In an ambitious national tour that started this month and concludes Dec. 23, Iomega is taking two mobile marketing operations on the road to college campuses and other young adult meccas, hoping to fuel demand for its $299 HipZip player by letting people handle the device.
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Iomega won't be alone. Dozens of other new battery-power MP3 players are expected to heat up the category this holiday season, as they allow consumers to play music they download from the Internet. Industry experts say more than 50 manufacturers will sell $1.25 billion worth of the devices by 2002.
The opportunity for selling portable digital audio players is huge because many young adults are heavy users of digital music through their desktop computers, but many have not made the leap to portability yet, said Richard Johnson, director of marketing communications for Samsung Electronics America.
Samsung, Diamond Media and Good Technology are among other marketers targeting the same youthful audiences this fall through retailer demonstrations and events, hoping to cut through some of the confusion caused by the new technology.
"People want to get to this Internet music and have it on a portable player, but there's a whole series of technology hurdles you have to go through first to get there, not to mention the legal confusion surrounding Napster and Internet copyright laws," Mr. Johnson said.
Samsung is organizing in-store demonstrations and promotions with consumer electronics retailers this holiday season for its Hip-Hop and Techno YEPPS portable digital audio players, which range from $169.99 to $249.99.
Iomega faces an additional challenge: Its brand wasn't previously associated with consumer electronics, thanks to its heritage as the maker of Zip disks that store personal computer data. But as PC hard drives improve, the demand for Zip disk storage is shrinking, and Iomega is shifting gears to sell entertainment and digital photo storage solutions, including its new FotoShow product.
"The tour's purpose is to promote the `wow' factor by showing people how the HipZip works and driving home the value equation of our product vs. the competition," said Chris Romoser, director of communications for Iomega.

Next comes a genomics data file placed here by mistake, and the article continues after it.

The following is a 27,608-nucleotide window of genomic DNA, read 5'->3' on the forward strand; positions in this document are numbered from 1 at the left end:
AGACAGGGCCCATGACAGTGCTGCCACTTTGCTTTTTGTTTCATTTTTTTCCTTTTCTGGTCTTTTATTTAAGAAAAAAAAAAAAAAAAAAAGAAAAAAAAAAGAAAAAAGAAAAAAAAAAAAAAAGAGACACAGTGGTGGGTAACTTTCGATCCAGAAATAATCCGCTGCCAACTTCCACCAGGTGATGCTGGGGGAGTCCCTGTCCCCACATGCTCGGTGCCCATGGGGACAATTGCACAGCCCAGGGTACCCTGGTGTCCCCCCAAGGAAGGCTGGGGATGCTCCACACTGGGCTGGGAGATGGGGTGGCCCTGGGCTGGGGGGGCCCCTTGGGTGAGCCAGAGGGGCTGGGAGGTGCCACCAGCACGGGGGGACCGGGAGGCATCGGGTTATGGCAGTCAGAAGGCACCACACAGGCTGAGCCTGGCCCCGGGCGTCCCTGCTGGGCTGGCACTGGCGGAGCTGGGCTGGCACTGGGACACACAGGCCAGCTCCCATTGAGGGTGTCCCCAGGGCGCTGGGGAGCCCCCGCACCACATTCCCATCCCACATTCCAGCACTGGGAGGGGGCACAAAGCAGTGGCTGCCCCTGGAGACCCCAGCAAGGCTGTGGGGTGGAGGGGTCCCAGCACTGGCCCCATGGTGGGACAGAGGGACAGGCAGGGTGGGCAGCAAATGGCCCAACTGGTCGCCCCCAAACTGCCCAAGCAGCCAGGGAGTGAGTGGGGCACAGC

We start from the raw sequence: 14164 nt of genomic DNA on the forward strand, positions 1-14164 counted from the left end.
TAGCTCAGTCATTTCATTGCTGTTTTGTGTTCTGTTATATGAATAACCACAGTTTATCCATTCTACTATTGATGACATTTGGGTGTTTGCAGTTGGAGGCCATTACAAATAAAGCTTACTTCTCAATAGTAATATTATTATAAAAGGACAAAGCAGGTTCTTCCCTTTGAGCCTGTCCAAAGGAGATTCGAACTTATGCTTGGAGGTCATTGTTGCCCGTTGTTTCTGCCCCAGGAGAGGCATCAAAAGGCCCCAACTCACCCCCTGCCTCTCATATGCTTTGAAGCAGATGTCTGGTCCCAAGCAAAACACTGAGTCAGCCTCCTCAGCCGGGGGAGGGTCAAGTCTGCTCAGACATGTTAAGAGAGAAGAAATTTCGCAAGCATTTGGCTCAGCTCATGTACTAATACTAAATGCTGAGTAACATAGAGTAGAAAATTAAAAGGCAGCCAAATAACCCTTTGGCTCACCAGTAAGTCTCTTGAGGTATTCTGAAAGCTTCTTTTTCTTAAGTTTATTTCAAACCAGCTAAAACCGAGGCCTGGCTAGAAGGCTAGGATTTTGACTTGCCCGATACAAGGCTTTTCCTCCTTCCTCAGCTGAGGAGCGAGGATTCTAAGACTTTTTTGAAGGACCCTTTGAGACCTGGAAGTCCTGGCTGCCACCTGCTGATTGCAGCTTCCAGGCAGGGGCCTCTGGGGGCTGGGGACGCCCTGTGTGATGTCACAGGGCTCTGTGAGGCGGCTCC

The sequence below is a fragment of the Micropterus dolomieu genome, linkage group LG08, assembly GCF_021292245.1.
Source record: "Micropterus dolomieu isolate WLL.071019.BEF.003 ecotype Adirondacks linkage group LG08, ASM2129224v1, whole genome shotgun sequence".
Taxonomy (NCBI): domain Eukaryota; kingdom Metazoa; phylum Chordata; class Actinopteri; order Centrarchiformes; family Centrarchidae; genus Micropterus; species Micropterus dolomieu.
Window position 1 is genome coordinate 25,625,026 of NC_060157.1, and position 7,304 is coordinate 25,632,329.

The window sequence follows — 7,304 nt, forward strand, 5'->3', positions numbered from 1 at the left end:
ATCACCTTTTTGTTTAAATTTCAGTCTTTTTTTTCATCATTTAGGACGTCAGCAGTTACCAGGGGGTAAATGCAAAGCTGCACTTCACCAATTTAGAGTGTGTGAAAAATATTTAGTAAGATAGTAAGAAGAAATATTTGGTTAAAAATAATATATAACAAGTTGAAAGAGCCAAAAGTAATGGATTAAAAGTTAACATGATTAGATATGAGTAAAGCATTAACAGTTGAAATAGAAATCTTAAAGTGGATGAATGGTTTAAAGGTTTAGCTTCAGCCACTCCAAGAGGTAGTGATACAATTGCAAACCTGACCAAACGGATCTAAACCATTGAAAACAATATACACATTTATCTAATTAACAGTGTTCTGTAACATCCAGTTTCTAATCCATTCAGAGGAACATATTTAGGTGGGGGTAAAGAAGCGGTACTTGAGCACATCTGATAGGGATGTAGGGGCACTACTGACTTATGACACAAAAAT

"We're targeting a young, college-age audience that doesn't tune into TV like generations before," he said, "and to get to them, we have to go out there to their neighborhoods."
On the tour, Iomega invites people to handle and experiment with the HipZip and see its trademarked PocketZip disks for storing music files. Visitors to Iomega's tour trucks get a chance to enter local and national sweepstakes to win a HipZip and other prizes. Consumers also can enter online at iomega.com.
The Iomega tour isn't for HipZip only. Several other Iomega products are going along for the ride and will be promoted in kiosks accompanying the tour. Iomega will gather consumer feedback and cross-sell consumers on different types of technology, said Tim Regan, director of sales for Addison, Texas-based Field Source, which is executing the tour.
"We're undergoing a revolution right now in music and photography where it's all going digital," Mr. Regan said, "and hands-on demonstration is absolutely the best way to cut through all the confusion and show people how to use it, store it and move it all."
Earlier this month, Iomega broke an estimated $35 million TV and Internet campaign via Publicis & Hal Riney, San Francisco, but only one of five spots mentions HipZip.
Iomega still has a strong business in selling Zip disks, and this month the company announced plans to introduce Club Iomega, an Internet site offering digital music downloadable to Zip disks and playable on PCs "to capitalize on nearly 40 million Zip drives out there in people's PCs," Mr. Romoser said.
For the portable digital audio players, prospects beyond the holiday season are expected to continue skyward. Samsung's Mr. Johnson said that 2000 is just the beginning: "Next year -- with more people breaking through this ball of technology to understand the possibilities of downloading digital music -- will be the really big year for MP3 players."